Demos are not the same. Many developers and publishers have lamented for years that they're expensive to create, as they have to be worked into development schedules and take actual coding resources to create. It's not as simple as simply throwing a switch and freeing up one level of a game for a demo. This also wouldn't be the first time people have misunderstood EA's demo policy, as some people freaked out and claimed "Battlefield 1943" was the equivalent of paying for a demo, even though it was clearly a full, smaller game.

 

Given that no demo is coming to any platform -- including PC, PS3, PS4, Xbox 360, etc. -- I'm going to wager that there's far less connection between EA Access and this decision than this report implies. Is it possible they're connected? Absolutely. But if the idea is that you want to provide incentives for users to go to your subscription service, then this decision makes no sense, as only Xbox One users can use it, which is a relatively small percentage of the overall amount of people who would be buying Madden.

 

TL;DR: Calm down. It's going to be OK.

 

Edit: EA released a statement in line with what I said (obviously they could be spinning it, but I don't think they are -- beyond the phrasing, that is).

"The difficult decision not to do a demo for Madden was strictly a result of the team's commitment to deliver the highest-quality game possible. We chose to put 100 percent of our development resources toward the full game."

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Posted

This is EA, a 5 man indie team not having the time to branch off a demo, fine, EA have been creating demos for their games since most gamers were in diapers.

Fact remains a chunk of gameplay fit to be a demo* exists, it's going to be an EA access exclusive. Of course its not on PS4, they have no way to paywall it there (on their own terms, with PS+ Sony get a cut) meaning the internet would explode saying how unfair it was PS owners didn't need to pay for it.

*Early access is most likely going to be a timed amount of gameplay, aka a "demo".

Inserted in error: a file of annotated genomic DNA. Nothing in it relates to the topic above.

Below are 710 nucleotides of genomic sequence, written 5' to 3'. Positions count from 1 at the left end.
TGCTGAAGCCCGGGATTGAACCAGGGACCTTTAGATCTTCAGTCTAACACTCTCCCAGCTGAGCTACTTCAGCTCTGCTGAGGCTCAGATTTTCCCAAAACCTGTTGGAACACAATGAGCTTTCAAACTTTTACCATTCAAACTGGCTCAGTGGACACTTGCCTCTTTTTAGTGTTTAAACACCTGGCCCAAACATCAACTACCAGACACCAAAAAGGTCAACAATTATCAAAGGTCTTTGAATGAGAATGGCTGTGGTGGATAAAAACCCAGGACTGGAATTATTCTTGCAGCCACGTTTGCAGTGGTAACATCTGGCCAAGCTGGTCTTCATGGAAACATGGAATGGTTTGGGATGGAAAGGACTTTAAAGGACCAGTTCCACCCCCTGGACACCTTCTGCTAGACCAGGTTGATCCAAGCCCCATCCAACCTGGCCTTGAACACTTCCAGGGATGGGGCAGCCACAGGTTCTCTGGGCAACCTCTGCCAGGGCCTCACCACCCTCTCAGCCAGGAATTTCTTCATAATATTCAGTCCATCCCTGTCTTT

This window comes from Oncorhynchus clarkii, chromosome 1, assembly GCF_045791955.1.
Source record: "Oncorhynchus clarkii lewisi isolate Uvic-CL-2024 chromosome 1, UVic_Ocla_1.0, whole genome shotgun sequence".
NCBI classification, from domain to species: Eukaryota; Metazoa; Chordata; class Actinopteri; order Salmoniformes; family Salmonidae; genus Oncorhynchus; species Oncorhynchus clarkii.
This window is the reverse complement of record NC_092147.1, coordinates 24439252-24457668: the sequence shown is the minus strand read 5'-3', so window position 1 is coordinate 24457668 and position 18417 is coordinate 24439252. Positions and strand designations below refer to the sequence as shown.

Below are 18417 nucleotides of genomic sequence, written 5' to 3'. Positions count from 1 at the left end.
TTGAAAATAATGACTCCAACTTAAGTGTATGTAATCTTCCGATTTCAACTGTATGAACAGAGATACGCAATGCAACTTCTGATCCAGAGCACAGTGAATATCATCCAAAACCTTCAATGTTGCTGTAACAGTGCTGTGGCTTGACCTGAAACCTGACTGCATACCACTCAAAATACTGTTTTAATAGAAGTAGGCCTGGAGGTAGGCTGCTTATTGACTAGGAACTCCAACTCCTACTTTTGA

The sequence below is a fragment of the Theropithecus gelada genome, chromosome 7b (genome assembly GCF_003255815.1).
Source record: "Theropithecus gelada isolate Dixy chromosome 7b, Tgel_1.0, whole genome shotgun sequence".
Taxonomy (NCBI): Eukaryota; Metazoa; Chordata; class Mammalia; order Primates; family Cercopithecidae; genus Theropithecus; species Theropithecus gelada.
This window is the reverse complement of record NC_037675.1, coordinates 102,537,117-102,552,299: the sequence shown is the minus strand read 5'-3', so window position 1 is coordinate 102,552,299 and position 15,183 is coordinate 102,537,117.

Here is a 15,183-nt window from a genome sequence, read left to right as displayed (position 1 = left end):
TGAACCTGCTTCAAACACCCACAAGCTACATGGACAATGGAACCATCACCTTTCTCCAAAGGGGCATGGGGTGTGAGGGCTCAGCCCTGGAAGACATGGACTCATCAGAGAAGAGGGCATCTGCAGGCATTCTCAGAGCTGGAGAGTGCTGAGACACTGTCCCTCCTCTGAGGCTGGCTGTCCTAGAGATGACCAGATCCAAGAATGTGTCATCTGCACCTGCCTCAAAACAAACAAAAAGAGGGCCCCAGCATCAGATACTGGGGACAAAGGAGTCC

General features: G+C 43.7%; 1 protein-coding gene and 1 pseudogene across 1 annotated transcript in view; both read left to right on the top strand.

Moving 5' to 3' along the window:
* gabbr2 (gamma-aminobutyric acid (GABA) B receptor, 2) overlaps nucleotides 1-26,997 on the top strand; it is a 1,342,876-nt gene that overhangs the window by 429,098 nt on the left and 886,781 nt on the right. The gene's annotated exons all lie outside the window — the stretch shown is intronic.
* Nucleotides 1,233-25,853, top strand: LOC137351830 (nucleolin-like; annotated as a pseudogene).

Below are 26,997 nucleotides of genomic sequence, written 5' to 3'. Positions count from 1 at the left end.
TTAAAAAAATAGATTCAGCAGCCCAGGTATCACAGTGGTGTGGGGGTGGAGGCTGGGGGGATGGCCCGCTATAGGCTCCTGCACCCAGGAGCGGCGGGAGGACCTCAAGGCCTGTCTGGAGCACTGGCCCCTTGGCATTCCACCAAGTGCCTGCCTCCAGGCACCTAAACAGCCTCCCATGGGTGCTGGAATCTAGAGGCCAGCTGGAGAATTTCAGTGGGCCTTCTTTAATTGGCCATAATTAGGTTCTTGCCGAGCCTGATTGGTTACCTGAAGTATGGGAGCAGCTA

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You're right, this is EA, not an indie developer, hence the scope of a demo is going to be much larger. Regardless, it still takes away valuable development resources. Publishers and developers have literally been saying that for years -- these aren't the shareware days of your and my youth.

EA Access early games are timed full games, according to what they have said, not a demo. That's an absolutely massive difference. And, again, if you think this is some grand conspiracy, I'd ask you to think rationally for a second from EA's perspective. Why only offer a demo, if that's what you truly think it is, on a service that only a very small percentage of your user base can access? That's counterintuitive and doesn't help you lure customers to that service, as very few can use it. You'd potentially be losing money, as gamers who would base their opinion on a demo wouldn't have the chance to play it, and the extremely small revenue you'd make from luring Madden gamers to the service almost surely wouldn't make up for it.

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This is EA, a 5 man indie team not having the time to branch off a demo, fine, EA have been creating demos for their games since most gamers were in diapers.

 

 

With the level of incompetency that some of EA's developers have displayed recently, I personally would prefer that all their developers work on getting a polished game with no immediate post-release patches  :/

 

Though I doubt putting demos behind a paywall is going to do anything for quality...

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First I would like to say, this looks very bad on EA's part.  Perception/Context is everything.  

 

EA has stated that, these will be full parts of the game, and not demo builds.

 

But my mindset (and others) is, "If your only getting a slice of the pie, then it's a demo" although in context it's the actual full game, in which you can even save your progress.

 

And with EA's track record, I think they may want to very much EMPHASIZE this.  

 

Instead of fine print, they may want to Boldly state that it's actual real game play and any progress can be saved and resumed if the actual game is purchase.  And make sure that it's stamped into people's minds.